Llaguno posits that PINPIN illegally dismissed him, on the other hand PINPIN claimed that Llaguno abandoned his job.  It is well settled that in illegal dismissal cases, the employer is burdened to prove just cause for terminating the employment of its employee with clear and convincing evidence (Casol vs. Purefoods Corporation, G.R. No. 166550, September 22, 2005, 470 SCRA 585).  Thus, it was incumbent upon PINPIN to show that the two requirements for a valid dismissal on ground of abandonment existed.  In this case, unfortunately for PINPIN it failed to prove any such cause for Llaguno’s dismissal.

On the other hand, to constitute abandonment, these two factors must concur:  (i) the failure to report for work or absence without valid or justifiable reason; and (ii) clear intention to sever employer-employee relationship (Chavez vs. NLRC, G. R. No. 146530, January 17, 2005, 448 SCRA 478).  Obviously, Llaguno did not intend to sever his relationship with PINPIN for at the time when he allegedly abandoned his job, he had just filed a complaint for underpayment of wages and non-payment of other benefits which was followed with an amendment to include illegal dismissal.  A charge of abandonment is totally inconsistent with the immediate filing of a complaint for illegal dismissal, more so when it includes a prayer for reinstatement (Chavez vs. NLRC, supra).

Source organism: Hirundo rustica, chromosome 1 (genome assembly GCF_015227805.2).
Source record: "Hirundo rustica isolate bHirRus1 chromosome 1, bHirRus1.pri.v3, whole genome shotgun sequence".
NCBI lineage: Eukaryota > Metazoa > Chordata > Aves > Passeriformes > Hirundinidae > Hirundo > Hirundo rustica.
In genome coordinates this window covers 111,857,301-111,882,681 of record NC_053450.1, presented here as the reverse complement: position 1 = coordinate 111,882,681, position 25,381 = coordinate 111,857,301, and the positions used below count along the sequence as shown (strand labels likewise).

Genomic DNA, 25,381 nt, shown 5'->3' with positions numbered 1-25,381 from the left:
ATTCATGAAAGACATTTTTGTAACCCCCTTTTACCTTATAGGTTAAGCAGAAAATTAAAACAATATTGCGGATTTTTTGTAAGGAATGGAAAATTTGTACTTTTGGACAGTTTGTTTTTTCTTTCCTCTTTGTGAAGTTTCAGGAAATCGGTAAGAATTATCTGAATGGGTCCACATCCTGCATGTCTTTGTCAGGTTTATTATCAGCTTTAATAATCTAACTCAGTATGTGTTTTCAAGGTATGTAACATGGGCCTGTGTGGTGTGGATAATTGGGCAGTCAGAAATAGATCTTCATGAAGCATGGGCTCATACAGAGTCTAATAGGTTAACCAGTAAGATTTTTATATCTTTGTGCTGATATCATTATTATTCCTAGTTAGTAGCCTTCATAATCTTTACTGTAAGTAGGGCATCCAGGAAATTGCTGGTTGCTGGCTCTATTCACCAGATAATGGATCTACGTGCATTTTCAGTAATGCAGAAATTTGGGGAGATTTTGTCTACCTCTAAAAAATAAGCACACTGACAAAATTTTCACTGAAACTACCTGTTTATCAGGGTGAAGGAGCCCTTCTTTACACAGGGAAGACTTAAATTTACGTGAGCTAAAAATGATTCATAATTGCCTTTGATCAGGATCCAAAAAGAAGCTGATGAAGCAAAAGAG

Also, if it were true that Llaguno abandoned his job, then PINPIN should have served him with a notice of termination on the ground of abandonment as required under Section 2, Rule XIV, Book V, Rules and Regulations Implementing the Labor Code (Floren Hotel vs. National Labor Relations Commission, G. R. No. 155264, May 6, 2005).  But PINPIN failed to comply with the foregoing requirement, thereby bolstering further Llaguno’s claim that he did not abandon his work but was rather illegally dismissed.  As correctly found by the Labor Arbiter:

. . . it is quite perplexing why respondents at first anchored their position on the charge that it was their client, RFM, which demanded the relief of complainant for the reason that he was brokering on the sale of condominium or town house units to the prejudice of his job as security guard.  This defense is averred in their Position paper and reiterated in their “Comment on the Supplemental Position paper of Complainant and Other Position Paper.”